Mon, Jun 17 2024 17 June, 2024

Indian state energy firms rush to declare net zero goals

Indian state energy companies have been rushing to announce net zero emissions targets but many lack a clear, realistic path to move away from fossil fuels and towards net carbon neutrality.

Greenhouse gas emissions from factory chimneys (Photo credit: Adobe Stock/Artinun)

India’s state-owned energy companies have been rushing to announce net zero emissions targets to align themselves with Prime Minister Narendra Modi’s aim of making the world’s third largest greenhouse gas emitter net carbon neutral by 2070. However, most of the companies lack a clear realistic path to achieve that target, leading to doubts on the credibility of the targets.

The net zero commitments appear remarkable considering the world’s second largest coal, third largest oil and fourth largest liquified natural gas consumer is seen as a driver of global energy demand growth, which means it is on an upward slope of emissions compared with developed Western countries that are witnessing demand contraction.

“Net zero targets set by energy sector public sector undertakings is an appropriate thinking,” Anil Razdan, former federal power secretary told Gas Outlook. “We need a collective approach to reach there.”

Last month, India’s largest refiner Indian Oil Corp announced it will slash net emissions of greenhouse gases to nothing by 2046, while its smaller peers Bharat Petroleum Corp and Hindustan Petroleum Corp are planning to reach there by 2040. State-owned gas pipeline utility Gail India too last month announced net zero plans 2040. Engineers India, which provides project consultancy to energy majors, has declared 2035 as the year to achieve net zero. Other majors like explorer Oil and Natural Gas Corp (ONGC), which accounts for 65% of India’s oil and 62% of gas production, and largest power producer NTPC, whose 87% capacity is coal-based, are still working to finalize their emission reduction timeline.

In fact, there is a stampede among government and privately held companies to declare net zero goals with firms like privately-held India’s information technology bellwether Infosys having already become carbon neutral.

“Setting net zero goals may be to address the requirements of different stakeholders such as young workforce, lenders, regulators and so on,” Debasish Mishra, partner at the professional services firm Deloitte, told Gas Outlook.

Devil in the details

Apart from Indian Oil, none of the other companies have however so far given any details on how they will reach net-zero. HPCL and BPCL have said that they have appointed consultants to help them frame their path for achieving the goal.

Indian Oil’s declaration throws light on the trajectory that others too may follow. Indian Oil has said it will invest 2 trillion rupees ($25 billion) to reach net-zero from operations by 2046. Indian Oil accounts for 32% of India’s refining and 42% of its retail fuel marketing network.

Scope 1 and Scope 2 emissions, which account for about a tenth of its total emissions, averaged around 21.5 million tons of carbon dioxide equivalent (MMTCDE) in the financial year ended March 31. Including its subsidiary Chennai Petroleum Corp Ltd, Indian Oil’s emissions averaged 24.4 MMTCDE which are set to rise to over 40 MMTCDE as the refiner is in the process of expanding refining base by 33% to reach 107 million tons by March 2025.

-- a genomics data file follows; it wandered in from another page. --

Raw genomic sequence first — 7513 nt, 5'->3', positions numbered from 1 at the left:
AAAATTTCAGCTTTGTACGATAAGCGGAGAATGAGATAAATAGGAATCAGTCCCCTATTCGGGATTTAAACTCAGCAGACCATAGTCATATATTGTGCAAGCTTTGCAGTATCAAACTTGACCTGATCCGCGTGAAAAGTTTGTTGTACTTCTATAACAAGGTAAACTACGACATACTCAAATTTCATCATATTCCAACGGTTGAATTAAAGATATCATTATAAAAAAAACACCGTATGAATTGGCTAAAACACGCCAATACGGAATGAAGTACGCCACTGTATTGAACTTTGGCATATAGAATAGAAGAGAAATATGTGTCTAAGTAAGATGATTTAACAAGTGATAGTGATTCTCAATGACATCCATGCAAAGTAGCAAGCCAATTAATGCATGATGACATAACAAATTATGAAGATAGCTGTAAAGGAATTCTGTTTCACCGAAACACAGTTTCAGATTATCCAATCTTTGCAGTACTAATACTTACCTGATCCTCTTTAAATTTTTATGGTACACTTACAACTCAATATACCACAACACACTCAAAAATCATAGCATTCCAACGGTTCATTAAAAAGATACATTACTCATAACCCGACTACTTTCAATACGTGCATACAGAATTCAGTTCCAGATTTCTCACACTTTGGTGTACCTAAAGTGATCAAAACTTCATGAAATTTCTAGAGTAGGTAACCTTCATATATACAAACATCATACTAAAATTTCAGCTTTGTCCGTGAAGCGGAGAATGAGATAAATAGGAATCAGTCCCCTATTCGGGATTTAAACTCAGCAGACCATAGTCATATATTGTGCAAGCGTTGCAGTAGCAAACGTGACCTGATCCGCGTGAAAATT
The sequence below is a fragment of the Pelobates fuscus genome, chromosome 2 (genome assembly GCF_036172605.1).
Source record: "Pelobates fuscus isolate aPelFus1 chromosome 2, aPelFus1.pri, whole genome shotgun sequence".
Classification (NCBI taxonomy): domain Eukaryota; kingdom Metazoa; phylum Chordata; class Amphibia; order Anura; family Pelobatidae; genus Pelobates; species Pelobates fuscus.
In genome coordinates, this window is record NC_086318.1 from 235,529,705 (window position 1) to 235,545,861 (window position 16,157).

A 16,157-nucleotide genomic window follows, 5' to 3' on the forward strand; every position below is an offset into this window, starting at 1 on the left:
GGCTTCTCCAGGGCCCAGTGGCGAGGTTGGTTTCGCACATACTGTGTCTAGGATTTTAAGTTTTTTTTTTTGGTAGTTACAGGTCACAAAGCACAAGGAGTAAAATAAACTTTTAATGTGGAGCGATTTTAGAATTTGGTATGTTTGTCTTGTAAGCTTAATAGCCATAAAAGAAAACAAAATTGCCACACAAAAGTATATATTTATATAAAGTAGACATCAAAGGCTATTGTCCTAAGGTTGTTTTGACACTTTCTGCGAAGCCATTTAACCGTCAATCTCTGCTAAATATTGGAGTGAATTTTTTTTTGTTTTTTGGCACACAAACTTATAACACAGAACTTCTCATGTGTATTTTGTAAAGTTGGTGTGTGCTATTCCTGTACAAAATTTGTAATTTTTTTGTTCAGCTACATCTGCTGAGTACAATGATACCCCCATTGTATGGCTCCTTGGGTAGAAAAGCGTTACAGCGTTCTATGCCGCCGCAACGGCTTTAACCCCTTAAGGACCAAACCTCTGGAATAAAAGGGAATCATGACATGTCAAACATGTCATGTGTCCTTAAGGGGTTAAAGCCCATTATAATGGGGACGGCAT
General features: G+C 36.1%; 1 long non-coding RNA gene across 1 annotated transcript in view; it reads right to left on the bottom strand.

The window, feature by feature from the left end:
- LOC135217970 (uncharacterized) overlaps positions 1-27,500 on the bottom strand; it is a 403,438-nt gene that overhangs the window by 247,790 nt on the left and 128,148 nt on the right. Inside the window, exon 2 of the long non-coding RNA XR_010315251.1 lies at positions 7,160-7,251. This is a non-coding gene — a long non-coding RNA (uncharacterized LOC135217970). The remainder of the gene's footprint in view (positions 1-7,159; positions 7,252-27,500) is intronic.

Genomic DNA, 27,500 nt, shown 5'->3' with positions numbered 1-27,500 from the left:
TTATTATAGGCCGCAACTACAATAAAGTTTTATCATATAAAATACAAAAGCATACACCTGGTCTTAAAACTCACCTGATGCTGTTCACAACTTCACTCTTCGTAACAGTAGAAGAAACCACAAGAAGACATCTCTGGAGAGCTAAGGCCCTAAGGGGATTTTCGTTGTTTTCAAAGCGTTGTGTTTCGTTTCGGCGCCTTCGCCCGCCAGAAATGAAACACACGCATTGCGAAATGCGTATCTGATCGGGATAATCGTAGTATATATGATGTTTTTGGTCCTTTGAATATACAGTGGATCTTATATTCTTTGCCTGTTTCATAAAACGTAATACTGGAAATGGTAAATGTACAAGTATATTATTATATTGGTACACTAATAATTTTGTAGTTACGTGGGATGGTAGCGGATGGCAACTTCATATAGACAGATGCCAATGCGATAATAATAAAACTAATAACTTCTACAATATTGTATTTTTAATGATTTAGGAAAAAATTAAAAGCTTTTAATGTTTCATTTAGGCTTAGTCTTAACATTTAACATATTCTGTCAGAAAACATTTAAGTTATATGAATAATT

Chairman Shrikant Madhav Vaidya said that the refiner will invest in biofuels, renewables, hydrogen and use technologies to suck carbon dioxide out of the air and bury it as part of its emissions reduction strategy. Indian Oil is in the process of setting up a carbon capture plant at its Gujarat refinery and plans to transport the polluting gas for injecting into ONGC’s nearby oilfields for boosting oil recovery. It is working to enter into similar carbon capture and use in oilfields of ONGC’s smaller state-owned peer Oil India. “This net-zero declaration is a defining moment in the history of Indian Oil and will shape the future of India’s energy landscape,” Vaidya noted.

Unwieldy road

Indian Oil’s privately-held peer Reliance Industries too has set net-zero goals for 2035 but unlike the state refiner, Reliance is drastically overhauling its business and seeks to revamp its refineries to make only jet fuel and petrochemicals as it expects diesel and gasoline demand to be eroded by alternate mobility options like electric vehicles. Reliance is also investing billions in setting up gigafactories to make new energy gear like solar panels, electrolyzers for green hydrogen production, fuel cells, batteries for storage and power electronics.

Since neither the goals of state, nor private energy firms have been so far validated by agencies like Science Based Targets Initiative, a voluntary organization of environmental and international groups, it is not clear whether those deadlines are achievable.

Analysts are skeptical that net zero goals could just be greenwashing. For one, it may not substantially clean India’s air as the companies are focused on just Scope 1 and Scope 2 emissions, which refer to emissions from operations and fuel use, but not Scope 3 emissions due to products and supply chains that are a major source of pollution. Also, the commitments are for several years ahead which means the current board of directors will not be held to account in case goals are missed.

Another major challenge is that the companies are factoring in gas as a transition fuel but gas use in India is under stress as LNG imports have been falling with the prices having skyrocketed as Europe competes with Asia for cargoes. With gas markets expected to be tight for next few years, the expansion of gas markets in India could take a permanent hit.

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